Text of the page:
The offshore work vessel Viking Poseidon, based at Galveston for the past year, has been (literally) at the center of the Deepwater Horizon effort for a couple of weeks now.

A Critical Perspective

This evening (Wednesday) Josh Marshall at Talking Points Memo posted a message from a reader in the offshore oil industry in Houston. It’s an important read, one that really does help put things in perspective. In particular, it calls bullshit on those folks, left and right, shouting for the White House to “kick BP off the site” and “fix it now.”

At BP’s West Houston complex, there’s a command center filled with personnel from around the industry working with BP engineers. Several drill ships are in place. Tons of workboats are on site. There are 5 or more ROVs roaming the wellhead monitoring and cleaning things up. They’re already bumping into each other because they normally work solo while tied to a ship by a mile long umbilical cable. They don’t need more ROVs down there adding to the traffic. All these efforts are reported heavily in the Houston Chronicle and nola.com, but doesn’t seem to get much for national coverage. If you only monitor the national coverage, you’d think BP is going it alone while we all sit by, but the reality is this is an industry-wide effort because we all know what’s at stake.

On having Obama “do more,” WTF is he supposed to do? Everybody seems to be calling for more fire in his belly and scary, threatening speeches. What does that accomplish? It’s like people want him to do a dramatic speech like post-9/11 about bringing the criminals to justice. It does nothing to actually plug the damn well. The government does not have the expertise to do more to stop this gusher. It’s in BPs interest to stop the gusher. All the conspiracy theories about wanting to preserve the well for future production are technically wrong and ignore that NOBODY in the industry benefits from this gusher continuing. BP wants what everybody else wants, though I’ll concede that I suspect dispersants are about killing life where it’s less easily photographed. Dispersants aside, the only conflict of interest is regarding the causes of the blowout, not the capping of the well. Fed investigations are already taking care of that part.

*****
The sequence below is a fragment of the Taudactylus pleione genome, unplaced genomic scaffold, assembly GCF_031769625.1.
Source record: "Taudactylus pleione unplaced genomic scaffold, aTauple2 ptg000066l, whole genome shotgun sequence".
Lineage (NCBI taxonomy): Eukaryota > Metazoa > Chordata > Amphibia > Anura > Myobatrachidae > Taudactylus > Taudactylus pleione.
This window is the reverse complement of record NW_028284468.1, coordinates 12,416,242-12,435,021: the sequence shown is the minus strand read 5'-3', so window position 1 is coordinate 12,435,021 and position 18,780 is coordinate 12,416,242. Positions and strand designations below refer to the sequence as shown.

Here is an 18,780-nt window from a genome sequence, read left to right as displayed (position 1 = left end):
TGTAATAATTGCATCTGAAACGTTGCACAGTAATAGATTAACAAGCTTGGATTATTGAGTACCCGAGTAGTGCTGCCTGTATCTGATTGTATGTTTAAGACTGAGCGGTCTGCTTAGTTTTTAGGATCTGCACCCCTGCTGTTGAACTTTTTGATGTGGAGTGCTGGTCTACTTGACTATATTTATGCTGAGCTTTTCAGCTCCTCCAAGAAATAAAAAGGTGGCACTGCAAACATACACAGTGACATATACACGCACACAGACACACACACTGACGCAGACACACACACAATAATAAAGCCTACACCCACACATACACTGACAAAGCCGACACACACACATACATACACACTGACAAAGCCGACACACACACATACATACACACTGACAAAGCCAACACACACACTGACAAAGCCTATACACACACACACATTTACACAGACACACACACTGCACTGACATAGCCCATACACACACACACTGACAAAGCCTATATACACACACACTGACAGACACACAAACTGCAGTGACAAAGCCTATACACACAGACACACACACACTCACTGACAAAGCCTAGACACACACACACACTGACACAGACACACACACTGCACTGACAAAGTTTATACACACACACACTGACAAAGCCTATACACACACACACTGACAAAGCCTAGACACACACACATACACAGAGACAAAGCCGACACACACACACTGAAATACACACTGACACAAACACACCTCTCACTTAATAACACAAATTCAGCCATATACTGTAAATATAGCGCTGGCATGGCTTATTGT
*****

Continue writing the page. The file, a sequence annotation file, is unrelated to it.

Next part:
It’s an important contribution. I’ve tried to follow this story closely over the last five weeks, and of all the tens of thousands of words I’ve read so far, this is some of the clearest information yet from someone who actually knows the industry. I would only add that Tom Fowler’s energy business blog at the Houston Chronicle has become a regular read for me.

Alcoa Commander, Good Friday, 1967

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A friend passed along this snapshot of Alcoa Commander, taken at Pier 14 in Galveston, March 24, 1967 (Good Friday). Alcoa Commander was a Class C2 freighter, 8,827 GRT, 459 ft (139.9m) long, single-screw steamship. She was launched at Wilmington, North Carolina in 1945 as Courser, and subsequently served as Pioneer Land (1949), American Archer (1956), Alcoa Commander (1963), and Columbia Rose (1969). She was broken up at Kaohsiung, Taiwan in June 1971.

Update: There are several images online of Alcoa Commander in her previous guise as American Archer (1956-63), including a great image on Shipspotting, two on the UK-based Old Ship Picture Galleries here and here and one as Pioneer Land (1949-56) here.